On Tuesday night anticipation of a swell event that would eventually become Big Wednesday was in full effect. Big boards were waxed. Longer leashes attached. Mental psyche-up jobs performed. Danger lingered into the equation: rocks, lobster traps–drowning. It happens, and unfortunately the following day, Thursday December 22, it did happen.
A Carlsbad man died from apparent drowning on Thursday while surfing near Tamarack in Carlsbad. According to reports, three surfers saw another surfer face down in the water with his board still attached to him by his leash. They paddled over to him, pulled him from the water and lifeguards and rescue personnel attempted to revive the unconscious man via CPR. The efforts failed and the man was pronounced dead. As of this writing the man’s name is being held.
Other, less tragic, events occurred on Wednesday. By 8am, only an hour and a half into the day, the rumor mill was churning out great fodder. “Only three guys made it out at Rincon this morning,” reported an onlooker at Swami’s. “Guys are towing-in at The Ranch,” whispered another in a disgusted manner.
It was Wednesday. It was big. It was on.
Other reports floated through cell phones to the onlookers: Cortes Bank had a crew of guys on it (later reports that Cortes was 70-foot, but fog bank rolled in and ruined it), Todos Santos was all-time, with Greg Long dominating the tow-in escapades. Matt Moore was waxing up a 10-foot gun and saying Rincon looked like Sunset Beach. Apparently he was one of the three that made it out.
At Swami’s, around mid-morning, a four –wave, 18-foot set cleaned up the entire crew, with one wave breaking 6 boards, and cleansing the overly-packed lineup–for 10-minutes. Swami’s was a focal point for San Diego county, with looky-loos, traffic congestion, lifeguards, paramedics, pseudo-pros, locals, news crews, even Santa Claus made an appearance. Apparently Santa surfs.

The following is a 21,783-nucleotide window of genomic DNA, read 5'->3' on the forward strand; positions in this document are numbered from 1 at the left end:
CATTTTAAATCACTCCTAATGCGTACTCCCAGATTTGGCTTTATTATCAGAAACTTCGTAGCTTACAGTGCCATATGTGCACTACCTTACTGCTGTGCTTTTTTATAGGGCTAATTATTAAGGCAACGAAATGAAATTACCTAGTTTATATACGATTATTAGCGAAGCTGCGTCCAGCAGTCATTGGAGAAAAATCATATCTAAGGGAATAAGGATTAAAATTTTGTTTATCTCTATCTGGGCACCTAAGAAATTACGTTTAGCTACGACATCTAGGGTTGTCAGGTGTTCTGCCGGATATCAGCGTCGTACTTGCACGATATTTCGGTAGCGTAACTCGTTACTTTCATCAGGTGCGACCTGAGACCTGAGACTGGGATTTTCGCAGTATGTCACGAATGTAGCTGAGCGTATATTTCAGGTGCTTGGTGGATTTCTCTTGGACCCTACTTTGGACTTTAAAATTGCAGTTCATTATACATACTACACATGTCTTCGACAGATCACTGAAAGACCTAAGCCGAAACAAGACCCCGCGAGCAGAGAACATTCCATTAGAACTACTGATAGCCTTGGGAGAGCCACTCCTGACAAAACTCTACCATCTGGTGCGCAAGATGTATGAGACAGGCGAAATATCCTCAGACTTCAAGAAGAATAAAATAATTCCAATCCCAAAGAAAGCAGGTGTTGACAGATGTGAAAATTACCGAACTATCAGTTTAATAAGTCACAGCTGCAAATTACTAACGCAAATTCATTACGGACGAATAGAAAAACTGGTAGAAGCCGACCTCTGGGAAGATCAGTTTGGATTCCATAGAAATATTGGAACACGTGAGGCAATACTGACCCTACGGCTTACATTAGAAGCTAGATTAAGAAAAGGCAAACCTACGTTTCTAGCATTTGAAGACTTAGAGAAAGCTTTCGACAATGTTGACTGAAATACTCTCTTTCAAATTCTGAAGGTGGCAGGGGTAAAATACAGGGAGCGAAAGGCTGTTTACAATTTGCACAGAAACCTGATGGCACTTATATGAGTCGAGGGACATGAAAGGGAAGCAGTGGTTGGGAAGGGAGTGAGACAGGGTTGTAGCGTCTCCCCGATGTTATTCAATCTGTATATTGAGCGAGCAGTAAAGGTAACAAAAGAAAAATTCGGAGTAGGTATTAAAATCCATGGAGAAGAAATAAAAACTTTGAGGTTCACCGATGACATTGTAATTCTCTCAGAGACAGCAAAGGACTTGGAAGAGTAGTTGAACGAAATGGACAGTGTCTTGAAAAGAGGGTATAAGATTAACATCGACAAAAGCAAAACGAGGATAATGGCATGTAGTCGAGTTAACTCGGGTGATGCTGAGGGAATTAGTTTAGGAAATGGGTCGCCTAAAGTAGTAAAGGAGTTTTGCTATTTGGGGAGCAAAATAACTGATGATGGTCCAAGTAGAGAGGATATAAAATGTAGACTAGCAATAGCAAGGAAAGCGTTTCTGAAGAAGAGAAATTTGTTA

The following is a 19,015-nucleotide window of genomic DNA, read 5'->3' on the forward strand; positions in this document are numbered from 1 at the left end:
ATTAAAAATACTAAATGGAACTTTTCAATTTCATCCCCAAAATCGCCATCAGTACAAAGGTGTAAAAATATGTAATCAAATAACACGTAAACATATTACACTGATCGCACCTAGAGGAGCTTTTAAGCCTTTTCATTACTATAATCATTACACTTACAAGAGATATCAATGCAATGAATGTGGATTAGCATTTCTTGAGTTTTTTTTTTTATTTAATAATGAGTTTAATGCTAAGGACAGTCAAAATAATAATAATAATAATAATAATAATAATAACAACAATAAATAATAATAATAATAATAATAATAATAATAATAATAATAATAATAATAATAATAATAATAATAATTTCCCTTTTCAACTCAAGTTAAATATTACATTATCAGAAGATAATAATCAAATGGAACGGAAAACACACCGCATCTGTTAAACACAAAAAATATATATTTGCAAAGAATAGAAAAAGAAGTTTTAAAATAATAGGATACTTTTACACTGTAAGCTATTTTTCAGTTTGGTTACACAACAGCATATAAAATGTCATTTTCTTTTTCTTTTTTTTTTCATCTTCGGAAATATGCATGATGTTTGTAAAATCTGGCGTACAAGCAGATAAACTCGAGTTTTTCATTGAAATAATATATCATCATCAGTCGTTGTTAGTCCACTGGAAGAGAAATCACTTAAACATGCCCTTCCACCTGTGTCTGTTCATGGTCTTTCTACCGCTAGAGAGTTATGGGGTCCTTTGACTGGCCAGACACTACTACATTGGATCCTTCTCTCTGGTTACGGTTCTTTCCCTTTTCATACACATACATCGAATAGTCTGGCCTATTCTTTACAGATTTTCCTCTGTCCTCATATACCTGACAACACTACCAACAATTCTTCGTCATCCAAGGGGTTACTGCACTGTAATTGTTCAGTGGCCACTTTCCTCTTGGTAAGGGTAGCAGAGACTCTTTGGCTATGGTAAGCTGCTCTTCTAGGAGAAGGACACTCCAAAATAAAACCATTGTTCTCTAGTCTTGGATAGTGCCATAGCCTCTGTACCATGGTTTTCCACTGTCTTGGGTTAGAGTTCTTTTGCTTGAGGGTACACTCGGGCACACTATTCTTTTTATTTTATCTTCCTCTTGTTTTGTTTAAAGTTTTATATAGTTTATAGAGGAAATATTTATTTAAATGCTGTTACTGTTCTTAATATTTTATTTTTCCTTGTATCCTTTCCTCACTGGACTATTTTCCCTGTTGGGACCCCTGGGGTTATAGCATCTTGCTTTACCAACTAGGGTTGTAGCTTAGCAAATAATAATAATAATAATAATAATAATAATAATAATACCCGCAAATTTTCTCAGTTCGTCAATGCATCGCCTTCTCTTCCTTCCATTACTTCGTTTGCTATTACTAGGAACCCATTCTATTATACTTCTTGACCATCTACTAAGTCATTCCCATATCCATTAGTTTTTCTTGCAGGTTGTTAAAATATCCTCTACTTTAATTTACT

In a rare miss-step, I paddled out on a 6’2”. This error in judgment (it didn’t look that big at dawn) left me watching the likes of Mark Brolaski and Jeff Timpson get incredible rides. These guys are capable, experienced, known local chargers.
And then there are the masses.
Guys were paddling in. You know, leaving in fear. It’s an interesting phenomenon to see guys paddling in. Their eyes are bugged. Their stroke is assured. They don’t look back. The lifeguards were kept busy. I watched one wave at Dabbers (just south of Swami’s) dump the lifeguard manning the PWC. He quickly swam back to the idling rescue vehicle, and continued making contact with the less-capable. All lifeguards who patrolled the beaches of California should be commended. They did a great job.
In the afternoon, as the swell peaked, big sets at Swami’s kept the timid on the cliffs; a usually easy paddle out, turned back many. “It was as big as I’ve ever seen it,” explained long time local Donnie McQuistin, one of the many who required two attempts to get outside. “I remember ’83, and ’98. This swell is different. More power.”
For the record, let it be known that I had my ass handed to me at Swami’s on Wednesday morning. The whole 6’2” idea was a bad one. Equivalent to say… going to Haiti on a sex tour—something you shouldn’t consider. Bad idea. I paid dearly.
My plan was to nibble crumbs on the inside bowl. The tide was relatively low, and I figured I’d score some tube time. Bad idea. It was too big for the inside. Guys were connecting all the way through. This left me with one option: sit underneath the guys riding their 8-foot guns. Bad idea. I got pummeled. I actually had a chance on one wave. Instead I was launched from the top of the lip to the churning brown concrete-like flats. It was humbling… I mean humiliating. When I surfaced guys were cheering or jeering me, I’m not sure which. I paddled back out. Bad idea.
Even further north, Lunada Bay was doing its thing. Topanga and Malibu welcomed the westerly direction of the swell. The entire coast lit up. Wayne Kelly sent out some images of Ghost Tree looking rather lumpy and mean, with Russell Smith nabbing some hairy drops.
George Downing, The Quiksilver In Memory of Eddie Aikau event director, issued a statement explaining his decision to wait for January. “What we are seeing is the ‘old’ pattern of waves – I’m talking 15, 20 years ago,” said Downing. “We see several large wave episodes in December that don’t have the best trailing wind conditions. But come the first week of January, to mid-January, those swells should experience much better wind conditions.”
The swell train is roaring. “The Christmas weekend should provide another round of large swell, with even bigger swell on tap for mid-week (12-28/29),” explained Wave Watch forecaster Vic DeJesus.
Stand by, a swell event first titled ‘Big Wednesday’ has tragically turned into ‘Dangerous December’ and more is on the way.